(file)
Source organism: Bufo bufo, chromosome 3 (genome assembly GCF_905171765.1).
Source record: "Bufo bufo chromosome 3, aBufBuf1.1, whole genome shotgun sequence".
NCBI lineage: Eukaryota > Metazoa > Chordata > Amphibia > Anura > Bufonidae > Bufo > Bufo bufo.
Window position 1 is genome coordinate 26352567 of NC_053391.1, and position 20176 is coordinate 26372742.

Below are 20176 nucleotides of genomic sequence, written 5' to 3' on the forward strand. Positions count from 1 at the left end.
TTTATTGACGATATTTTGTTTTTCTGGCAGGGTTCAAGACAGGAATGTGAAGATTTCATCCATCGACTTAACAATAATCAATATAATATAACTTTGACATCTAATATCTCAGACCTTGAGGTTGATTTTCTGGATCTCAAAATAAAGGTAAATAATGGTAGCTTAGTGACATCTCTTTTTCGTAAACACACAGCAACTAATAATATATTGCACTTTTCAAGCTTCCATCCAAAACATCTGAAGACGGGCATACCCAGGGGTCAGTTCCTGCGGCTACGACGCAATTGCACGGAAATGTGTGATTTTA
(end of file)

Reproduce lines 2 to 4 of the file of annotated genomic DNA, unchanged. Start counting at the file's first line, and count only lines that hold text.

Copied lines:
Source record: "Bufo bufo chromosome 3, aBufBuf1.1, whole genome shotgun sequence".
NCBI lineage: Eukaryota > Metazoa > Chordata > Amphibia > Anura > Bufonidae > Bufo > Bufo bufo.
Window position 1 is genome coordinate 26352567 of NC_053391.1, and position 20176 is coordinate 26372742.